UPDATED: October 21, 2013
What is a Personal Protection Order (PPO)?
A Personal Protection Order ("PPO") is a Circuit Court injunctive order that protects victims of Family Violence, Dating Violence or Stalking. A PPO is filed by a Petitioner against a Respondent to stop or restrain the Respondent from:
SAFETY PLANS: If you need a PPO -- especially due to troubles in a domestic relationship -- you should also develop a personalized safety plan. This plan helps you assess many areas of your life to identify additional ways to enhance your safety at home, at work, etc. It also helps you prepare in advance for the "What if....?"s that happen when violence strikes. Review some safety plan suggestions on our Downloads page (Crime Victims > Safety).
Are there different kinds of PPOs?
Yes. There are 2 kinds of PPOs:
How is a PPO different from a "no-contact" bond condition?
A restraining order (including a PPO) is a civil action between citizens.
A "no-contact" bond condition can be imposed on a defendant during a pending criminal prosecution. It means that a defendant can not personally --- or have a third-party --- contact, call, write, etc. the victim or any other party with whom the judge orders the defendant to have "no contact". This is a common bond condition for defendants charged with violent or assaultive crimes, and protects victims if the defendant is released from jail while the charge is pending. Like all other bond conditions (e.g., appearing at future court proceedings, not violating criminal laws, not leaving the state, etc.), any violation could cause the judge to raise or revoke the bond, in which case the defendant could remain in jail until the case is finished. A judge has the discretion to issue (or not issue) any bond condition, as he sees fit. A "no-contact condition" stays in effect for the entire duration of the criminal case, or until the victim requests that it be removed or "lifted" (with the judge's approval). A "no-contact" provision can also be imposed at the sentencing as part of the conditions of probation.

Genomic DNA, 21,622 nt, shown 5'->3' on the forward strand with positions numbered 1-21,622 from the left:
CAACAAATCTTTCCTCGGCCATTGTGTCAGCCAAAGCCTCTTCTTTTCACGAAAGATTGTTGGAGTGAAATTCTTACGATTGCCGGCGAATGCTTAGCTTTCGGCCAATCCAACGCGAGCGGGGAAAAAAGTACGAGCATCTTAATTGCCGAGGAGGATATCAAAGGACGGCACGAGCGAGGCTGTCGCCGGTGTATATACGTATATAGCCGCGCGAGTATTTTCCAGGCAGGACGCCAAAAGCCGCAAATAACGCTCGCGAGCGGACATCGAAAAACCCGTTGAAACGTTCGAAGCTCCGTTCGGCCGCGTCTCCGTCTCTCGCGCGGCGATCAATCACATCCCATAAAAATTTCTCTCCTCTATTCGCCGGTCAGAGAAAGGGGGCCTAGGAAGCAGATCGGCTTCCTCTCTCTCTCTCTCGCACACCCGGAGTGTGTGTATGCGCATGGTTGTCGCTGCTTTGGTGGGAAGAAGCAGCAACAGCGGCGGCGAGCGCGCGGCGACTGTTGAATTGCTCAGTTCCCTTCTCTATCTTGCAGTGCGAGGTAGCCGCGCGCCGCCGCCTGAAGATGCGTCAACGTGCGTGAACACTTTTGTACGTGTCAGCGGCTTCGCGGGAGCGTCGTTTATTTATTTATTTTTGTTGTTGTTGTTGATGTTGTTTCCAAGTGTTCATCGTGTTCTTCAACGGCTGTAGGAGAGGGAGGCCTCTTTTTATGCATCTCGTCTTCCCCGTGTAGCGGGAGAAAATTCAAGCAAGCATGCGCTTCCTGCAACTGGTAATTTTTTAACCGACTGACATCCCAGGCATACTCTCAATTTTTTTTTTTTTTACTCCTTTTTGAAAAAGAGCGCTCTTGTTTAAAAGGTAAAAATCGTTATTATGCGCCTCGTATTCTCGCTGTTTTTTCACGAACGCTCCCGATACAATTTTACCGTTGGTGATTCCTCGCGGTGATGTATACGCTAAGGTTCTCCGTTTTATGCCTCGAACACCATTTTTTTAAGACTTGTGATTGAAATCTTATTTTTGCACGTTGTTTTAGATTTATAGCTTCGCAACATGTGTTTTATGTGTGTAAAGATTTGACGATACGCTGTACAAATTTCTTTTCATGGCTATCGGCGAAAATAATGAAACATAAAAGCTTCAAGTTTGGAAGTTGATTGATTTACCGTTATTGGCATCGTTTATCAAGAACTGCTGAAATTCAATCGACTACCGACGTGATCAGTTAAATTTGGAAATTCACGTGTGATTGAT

What if I don't qualify for a PPO?
If you do not meet the requirements to get a PPO, you may be able to get a "peace bond" which is available at the District Court Clerk's Office. Peace bonds are often used for neighbor and non-violent family disputes that do not support the issuance of a PPO.